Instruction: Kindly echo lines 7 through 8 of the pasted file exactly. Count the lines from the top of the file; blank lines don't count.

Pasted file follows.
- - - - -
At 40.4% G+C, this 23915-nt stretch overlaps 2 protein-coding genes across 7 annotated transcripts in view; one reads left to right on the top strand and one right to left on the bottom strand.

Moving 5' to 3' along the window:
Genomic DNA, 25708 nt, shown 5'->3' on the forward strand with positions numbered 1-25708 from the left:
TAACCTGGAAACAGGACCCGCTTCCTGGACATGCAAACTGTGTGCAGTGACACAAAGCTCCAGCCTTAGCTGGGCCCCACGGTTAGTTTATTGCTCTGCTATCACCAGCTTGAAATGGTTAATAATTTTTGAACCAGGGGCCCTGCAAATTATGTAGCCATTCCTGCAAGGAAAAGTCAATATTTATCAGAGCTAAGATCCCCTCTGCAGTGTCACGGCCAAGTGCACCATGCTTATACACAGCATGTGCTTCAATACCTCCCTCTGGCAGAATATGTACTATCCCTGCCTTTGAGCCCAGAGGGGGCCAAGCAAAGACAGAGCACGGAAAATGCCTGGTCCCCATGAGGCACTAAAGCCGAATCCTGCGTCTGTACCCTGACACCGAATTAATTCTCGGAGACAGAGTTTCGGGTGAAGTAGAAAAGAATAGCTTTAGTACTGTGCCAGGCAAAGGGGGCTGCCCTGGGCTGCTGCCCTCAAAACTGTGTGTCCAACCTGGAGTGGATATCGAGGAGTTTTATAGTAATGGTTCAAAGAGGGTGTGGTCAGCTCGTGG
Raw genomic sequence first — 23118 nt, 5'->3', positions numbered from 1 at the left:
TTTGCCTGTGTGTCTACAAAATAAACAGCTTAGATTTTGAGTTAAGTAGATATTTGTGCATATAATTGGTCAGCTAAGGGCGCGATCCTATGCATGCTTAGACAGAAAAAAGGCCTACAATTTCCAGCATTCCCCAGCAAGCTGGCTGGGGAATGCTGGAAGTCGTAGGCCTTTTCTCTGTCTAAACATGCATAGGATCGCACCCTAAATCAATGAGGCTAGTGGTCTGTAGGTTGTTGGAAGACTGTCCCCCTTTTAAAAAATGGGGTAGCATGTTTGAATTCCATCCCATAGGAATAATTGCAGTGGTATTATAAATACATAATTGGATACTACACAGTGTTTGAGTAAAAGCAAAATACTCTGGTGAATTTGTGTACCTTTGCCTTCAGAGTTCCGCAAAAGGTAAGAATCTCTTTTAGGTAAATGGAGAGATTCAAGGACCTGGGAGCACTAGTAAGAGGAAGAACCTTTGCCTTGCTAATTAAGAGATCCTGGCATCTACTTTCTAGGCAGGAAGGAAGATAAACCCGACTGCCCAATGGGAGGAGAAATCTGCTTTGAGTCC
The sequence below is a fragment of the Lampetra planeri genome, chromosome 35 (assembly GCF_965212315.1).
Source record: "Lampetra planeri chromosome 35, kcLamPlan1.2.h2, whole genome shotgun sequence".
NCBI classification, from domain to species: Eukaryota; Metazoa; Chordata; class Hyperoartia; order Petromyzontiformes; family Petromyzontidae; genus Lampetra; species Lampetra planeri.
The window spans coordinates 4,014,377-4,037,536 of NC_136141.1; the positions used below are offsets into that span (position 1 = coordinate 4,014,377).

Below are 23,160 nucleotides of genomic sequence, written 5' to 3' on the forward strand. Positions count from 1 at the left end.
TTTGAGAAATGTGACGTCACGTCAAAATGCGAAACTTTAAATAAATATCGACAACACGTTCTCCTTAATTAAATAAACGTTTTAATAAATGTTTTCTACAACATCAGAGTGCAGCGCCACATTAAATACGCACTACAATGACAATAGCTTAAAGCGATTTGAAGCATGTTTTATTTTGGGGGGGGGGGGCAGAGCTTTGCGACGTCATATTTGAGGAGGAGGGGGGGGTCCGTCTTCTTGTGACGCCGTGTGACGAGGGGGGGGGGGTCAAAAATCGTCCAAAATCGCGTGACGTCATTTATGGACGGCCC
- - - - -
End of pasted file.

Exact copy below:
The sequence below is a fragment of the Lampetra planeri genome, chromosome 35 (assembly GCF_965212315.1).
Source record: "Lampetra planeri chromosome 35, kcLamPlan1.2.h2, whole genome shotgun sequence".